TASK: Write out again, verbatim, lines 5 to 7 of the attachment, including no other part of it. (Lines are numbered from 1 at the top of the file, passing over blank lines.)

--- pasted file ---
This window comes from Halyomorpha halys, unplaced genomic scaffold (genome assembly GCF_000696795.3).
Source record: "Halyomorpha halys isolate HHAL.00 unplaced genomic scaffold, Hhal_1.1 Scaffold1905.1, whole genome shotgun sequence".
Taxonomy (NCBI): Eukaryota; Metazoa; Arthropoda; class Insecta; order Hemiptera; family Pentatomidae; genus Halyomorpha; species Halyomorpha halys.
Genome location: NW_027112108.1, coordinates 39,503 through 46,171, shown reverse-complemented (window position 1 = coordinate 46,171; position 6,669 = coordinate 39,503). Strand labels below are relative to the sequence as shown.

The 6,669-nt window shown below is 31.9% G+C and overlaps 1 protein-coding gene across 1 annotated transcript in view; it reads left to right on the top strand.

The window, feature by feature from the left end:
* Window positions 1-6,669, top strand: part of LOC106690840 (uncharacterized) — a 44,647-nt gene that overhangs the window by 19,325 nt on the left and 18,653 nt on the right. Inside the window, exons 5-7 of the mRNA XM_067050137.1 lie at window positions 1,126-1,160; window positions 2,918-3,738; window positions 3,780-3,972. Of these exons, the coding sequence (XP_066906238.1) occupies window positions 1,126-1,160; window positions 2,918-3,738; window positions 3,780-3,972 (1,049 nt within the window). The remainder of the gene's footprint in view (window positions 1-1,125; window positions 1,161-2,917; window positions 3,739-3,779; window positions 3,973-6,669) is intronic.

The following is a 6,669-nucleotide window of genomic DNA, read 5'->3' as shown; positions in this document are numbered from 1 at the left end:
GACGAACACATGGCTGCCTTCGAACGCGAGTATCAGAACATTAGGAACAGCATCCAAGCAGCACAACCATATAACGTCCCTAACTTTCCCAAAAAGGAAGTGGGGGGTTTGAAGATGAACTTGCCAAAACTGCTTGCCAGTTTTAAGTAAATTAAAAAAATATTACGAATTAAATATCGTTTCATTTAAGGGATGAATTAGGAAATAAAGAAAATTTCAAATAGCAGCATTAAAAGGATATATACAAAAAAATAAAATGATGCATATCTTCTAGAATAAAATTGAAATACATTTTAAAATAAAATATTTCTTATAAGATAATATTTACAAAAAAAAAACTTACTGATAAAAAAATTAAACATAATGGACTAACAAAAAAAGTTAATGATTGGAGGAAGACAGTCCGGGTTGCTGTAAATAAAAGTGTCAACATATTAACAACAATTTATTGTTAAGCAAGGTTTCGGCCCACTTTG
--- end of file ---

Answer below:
The 6,669-nt window shown below is 31.9% G+C and overlaps 1 protein-coding gene across 1 annotated transcript in view; it reads left to right on the top strand.

The window, feature by feature from the left end:
* Window positions 1-6,669, top strand: part of LOC106690840 (uncharacterized) — a 44,647-nt gene that overhangs the window by 19,325 nt on the left and 18,653 nt on the right. Inside the window, exons 5-7 of the mRNA XM_067050137.1 lie at window positions 1,126-1,160; window positions 2,918-3,738; window positions 3,780-3,972. Of these exons, the coding sequence (XP_066906238.1) occupies window positions 1,126-1,160; window positions 2,918-3,738; window positions 3,780-3,972 (1,049 nt within the window). The remainder of the gene's footprint in view (window positions 1-1,125; window positions 1,161-2,917; window positions 3,739-3,779; window positions 3,973-6,669) is intronic.